There is an episode of Gilligan's Island where voodoo dolls of Gilligan and his mates are made. The evil witchdoctor (as if there is any other kind) uses the voodoo dolls to control Gilligan and the other castaways. They are powerless to control their movements, and of course hilarity ensues.
According to the internet, where everything is true, you may make a voodoo doll in six easy steps. Not surprisingly, modern technology has come to the black art of voodoo. You are encouraged to use a laser printer to print an iron-on photo and then stuff it using 100 percent recycled material. It appears that even black magic is going green.
For a nominal fee you may order pre-made voodoo dolls. I looked at the packaging and was surprised to find a prominent Surgeon General's warning: "Use of voodoo dolls may be hazardous to someone's health!" Well no kidding, that's the point. I feel much safer with the government watching my back. I am sure that people using the doll will heed that warning.
The directions on the DIY voodoo doll recommend using hemp cord, especially if you plan to burn the doll. Where's that General on the health risks of that? First the environmentalists, then the Surgeon General, if voodoo is subject to political correctness, then nothing is safe.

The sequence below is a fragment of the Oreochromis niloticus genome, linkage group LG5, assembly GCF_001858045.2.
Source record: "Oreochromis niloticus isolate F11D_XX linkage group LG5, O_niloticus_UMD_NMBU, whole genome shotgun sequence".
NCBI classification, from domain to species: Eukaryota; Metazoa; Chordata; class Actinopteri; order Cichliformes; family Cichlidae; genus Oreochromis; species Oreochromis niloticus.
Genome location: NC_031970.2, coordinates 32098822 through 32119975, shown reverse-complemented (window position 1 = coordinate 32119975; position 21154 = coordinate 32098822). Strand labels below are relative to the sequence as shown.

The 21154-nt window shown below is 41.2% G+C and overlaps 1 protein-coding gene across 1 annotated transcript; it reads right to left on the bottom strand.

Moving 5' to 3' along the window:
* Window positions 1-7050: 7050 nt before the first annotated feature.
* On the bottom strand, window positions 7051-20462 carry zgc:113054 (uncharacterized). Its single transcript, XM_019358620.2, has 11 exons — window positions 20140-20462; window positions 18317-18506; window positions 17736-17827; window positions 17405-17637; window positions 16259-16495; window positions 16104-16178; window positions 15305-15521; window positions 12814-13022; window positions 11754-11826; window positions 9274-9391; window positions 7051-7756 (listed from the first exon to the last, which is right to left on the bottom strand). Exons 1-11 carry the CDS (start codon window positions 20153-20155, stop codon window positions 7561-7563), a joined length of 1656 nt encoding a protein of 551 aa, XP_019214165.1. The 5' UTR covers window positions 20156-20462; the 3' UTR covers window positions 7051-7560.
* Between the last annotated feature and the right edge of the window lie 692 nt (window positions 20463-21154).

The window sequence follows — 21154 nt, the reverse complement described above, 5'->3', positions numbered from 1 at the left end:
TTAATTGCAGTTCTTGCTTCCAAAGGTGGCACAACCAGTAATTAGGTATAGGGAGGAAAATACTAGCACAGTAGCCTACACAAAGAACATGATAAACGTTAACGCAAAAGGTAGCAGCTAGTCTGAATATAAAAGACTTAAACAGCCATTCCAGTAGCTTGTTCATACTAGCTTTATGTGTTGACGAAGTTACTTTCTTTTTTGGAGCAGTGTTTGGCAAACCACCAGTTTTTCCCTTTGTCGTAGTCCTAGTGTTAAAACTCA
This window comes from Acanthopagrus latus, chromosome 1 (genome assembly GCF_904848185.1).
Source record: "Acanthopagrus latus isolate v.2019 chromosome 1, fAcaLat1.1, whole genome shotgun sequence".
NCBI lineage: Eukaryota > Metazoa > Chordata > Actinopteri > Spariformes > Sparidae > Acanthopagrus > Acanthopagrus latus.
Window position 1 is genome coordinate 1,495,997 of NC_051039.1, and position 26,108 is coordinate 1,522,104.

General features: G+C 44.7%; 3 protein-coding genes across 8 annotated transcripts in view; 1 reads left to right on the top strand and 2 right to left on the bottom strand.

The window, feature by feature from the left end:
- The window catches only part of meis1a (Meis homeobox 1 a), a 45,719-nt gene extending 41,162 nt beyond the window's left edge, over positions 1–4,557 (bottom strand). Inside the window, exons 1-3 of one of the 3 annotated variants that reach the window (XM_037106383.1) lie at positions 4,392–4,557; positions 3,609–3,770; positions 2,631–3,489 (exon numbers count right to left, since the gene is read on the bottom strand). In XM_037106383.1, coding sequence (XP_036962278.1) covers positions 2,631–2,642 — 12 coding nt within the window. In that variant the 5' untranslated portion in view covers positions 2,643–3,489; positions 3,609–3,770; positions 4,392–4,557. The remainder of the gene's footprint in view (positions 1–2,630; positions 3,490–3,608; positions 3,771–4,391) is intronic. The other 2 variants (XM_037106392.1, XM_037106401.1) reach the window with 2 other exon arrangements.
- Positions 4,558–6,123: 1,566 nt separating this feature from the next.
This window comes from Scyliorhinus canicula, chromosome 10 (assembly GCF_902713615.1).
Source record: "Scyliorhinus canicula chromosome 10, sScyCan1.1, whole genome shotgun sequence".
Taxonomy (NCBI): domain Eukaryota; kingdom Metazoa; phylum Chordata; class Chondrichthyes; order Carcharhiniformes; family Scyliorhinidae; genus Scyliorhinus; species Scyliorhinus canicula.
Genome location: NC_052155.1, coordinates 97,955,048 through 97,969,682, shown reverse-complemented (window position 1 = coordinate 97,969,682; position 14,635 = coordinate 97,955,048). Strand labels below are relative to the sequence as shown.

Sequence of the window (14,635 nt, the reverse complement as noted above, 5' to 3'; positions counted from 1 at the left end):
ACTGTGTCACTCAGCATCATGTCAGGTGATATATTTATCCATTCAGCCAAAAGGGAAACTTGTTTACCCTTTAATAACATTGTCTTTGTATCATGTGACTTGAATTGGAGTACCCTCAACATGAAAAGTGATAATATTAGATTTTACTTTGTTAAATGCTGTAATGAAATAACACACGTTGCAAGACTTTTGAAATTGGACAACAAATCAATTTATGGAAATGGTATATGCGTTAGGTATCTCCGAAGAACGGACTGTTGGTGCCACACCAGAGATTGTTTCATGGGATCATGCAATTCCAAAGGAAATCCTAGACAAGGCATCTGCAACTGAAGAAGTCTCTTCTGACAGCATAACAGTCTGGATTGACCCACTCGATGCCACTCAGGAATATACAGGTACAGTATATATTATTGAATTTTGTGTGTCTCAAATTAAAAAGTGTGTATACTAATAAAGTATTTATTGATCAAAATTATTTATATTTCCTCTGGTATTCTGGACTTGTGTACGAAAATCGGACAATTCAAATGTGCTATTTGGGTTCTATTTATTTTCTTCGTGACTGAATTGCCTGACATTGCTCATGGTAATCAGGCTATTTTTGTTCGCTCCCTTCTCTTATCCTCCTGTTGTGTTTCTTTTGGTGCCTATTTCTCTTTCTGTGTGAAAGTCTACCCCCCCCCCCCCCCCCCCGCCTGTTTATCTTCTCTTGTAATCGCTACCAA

Once the doll is complete, it is time to use it. The next step is to use colored pins for voodoo doll acupuncture. This enables control of the subject. Certain pins bring certain results, but I'm not so certain. Apparently if you wait too long between uses, the doll must be "reactivated" by sewing on a new article and then typing in your Microsoft authorization code. Bill Gates is as intrusive as the Surgeon General. Fortunately, there are a number of open source voodoo applications to get around uncle Bill.
In some ways, a voodoo doll is a good way to explain how ALS impacts the body. Something out of our control steals our ability to move. The pin goes into the doll's left foot and my ability to use that foot is lost. Another pin in the left hand, and I no longer have the ability to wiggle my fingers. Slowly squeeze the doll and my breathing is restricted. The doll does not feel pain and nor do I, but I feel a disconnect in my body. I feel the message going out to my parts and feel it reverberate back and return amplified, confused and undeliverable as if my body has been hijacked by a voodoo doll.
So if you are cleaning out your garage this fall and stumble upon my voodoo doll, please pull out the pins. And if you get the chance there is an itch on my back that I just.......can't ...........reach.
James Martin is a former attorney and graduate of Gonzaga University and Marquette Law School. He lives in Spring Prairie near Burlington. He has been diagnosed with Amyotrophic lateral sclerosis, or ALS. He is married with 6 kids. James is a community blogger and is not a part of The Gazette staff. His opinion is not necessarily that of the Gazette staff or management.